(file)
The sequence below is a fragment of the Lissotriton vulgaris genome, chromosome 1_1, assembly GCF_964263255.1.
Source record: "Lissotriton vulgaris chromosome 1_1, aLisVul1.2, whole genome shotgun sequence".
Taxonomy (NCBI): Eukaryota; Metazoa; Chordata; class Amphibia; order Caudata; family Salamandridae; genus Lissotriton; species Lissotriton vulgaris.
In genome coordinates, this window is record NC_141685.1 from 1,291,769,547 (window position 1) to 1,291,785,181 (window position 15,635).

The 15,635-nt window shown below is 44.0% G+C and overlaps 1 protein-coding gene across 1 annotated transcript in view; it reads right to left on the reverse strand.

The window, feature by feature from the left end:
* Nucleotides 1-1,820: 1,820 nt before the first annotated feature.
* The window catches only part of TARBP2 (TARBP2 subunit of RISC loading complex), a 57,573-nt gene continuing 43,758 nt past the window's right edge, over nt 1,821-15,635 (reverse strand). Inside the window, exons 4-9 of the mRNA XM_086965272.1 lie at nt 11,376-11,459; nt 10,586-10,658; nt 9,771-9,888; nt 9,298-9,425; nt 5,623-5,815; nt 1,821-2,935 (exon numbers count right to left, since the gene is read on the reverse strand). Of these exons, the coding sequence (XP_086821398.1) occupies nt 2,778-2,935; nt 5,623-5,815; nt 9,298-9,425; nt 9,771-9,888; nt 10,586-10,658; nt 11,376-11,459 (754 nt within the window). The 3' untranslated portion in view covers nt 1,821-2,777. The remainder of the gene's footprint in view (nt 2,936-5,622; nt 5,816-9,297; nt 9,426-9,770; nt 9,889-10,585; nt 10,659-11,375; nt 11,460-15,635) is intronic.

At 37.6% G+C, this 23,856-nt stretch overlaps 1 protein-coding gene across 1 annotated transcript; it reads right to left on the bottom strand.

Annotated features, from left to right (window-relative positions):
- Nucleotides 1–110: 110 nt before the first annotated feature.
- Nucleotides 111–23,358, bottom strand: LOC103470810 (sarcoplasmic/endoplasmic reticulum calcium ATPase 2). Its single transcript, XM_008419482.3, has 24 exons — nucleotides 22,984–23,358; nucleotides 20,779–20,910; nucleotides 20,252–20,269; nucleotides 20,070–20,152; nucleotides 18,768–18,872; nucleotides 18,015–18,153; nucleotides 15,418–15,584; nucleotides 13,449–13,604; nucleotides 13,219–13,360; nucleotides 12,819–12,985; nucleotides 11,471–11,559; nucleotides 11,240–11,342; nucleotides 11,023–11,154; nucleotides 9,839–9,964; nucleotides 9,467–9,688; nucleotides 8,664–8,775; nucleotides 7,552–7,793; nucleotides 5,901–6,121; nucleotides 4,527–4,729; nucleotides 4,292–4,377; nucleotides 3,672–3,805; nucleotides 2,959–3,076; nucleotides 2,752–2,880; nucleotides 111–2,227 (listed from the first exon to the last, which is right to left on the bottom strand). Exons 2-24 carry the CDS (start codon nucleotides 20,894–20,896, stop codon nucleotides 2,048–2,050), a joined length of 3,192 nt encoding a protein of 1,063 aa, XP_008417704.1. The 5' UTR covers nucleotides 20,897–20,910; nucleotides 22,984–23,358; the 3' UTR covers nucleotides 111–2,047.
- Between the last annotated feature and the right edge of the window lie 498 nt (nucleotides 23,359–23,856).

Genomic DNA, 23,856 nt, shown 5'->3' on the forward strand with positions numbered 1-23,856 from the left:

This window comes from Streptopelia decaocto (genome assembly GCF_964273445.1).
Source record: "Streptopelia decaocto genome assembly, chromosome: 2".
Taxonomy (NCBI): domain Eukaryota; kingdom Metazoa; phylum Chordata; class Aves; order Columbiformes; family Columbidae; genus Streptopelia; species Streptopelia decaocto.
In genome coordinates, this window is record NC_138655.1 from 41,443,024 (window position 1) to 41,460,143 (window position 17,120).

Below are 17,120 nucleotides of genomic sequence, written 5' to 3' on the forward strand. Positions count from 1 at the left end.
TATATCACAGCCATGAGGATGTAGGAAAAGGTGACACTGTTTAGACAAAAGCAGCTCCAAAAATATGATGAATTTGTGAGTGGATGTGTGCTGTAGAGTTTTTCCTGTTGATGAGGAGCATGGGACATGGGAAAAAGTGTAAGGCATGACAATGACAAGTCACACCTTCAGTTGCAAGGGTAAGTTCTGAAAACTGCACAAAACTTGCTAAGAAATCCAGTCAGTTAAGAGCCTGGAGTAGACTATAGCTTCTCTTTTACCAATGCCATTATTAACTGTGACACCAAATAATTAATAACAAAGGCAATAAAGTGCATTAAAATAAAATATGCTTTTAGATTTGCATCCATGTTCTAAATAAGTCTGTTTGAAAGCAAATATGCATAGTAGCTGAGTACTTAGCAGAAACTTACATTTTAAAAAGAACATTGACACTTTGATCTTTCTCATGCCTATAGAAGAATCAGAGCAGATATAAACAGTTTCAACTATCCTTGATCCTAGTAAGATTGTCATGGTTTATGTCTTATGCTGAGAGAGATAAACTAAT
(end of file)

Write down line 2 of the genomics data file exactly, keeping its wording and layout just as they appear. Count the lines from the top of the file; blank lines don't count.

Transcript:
Source record: "Lissotriton vulgaris chromosome 1_1, aLisVul1.2, whole genome shotgun sequence".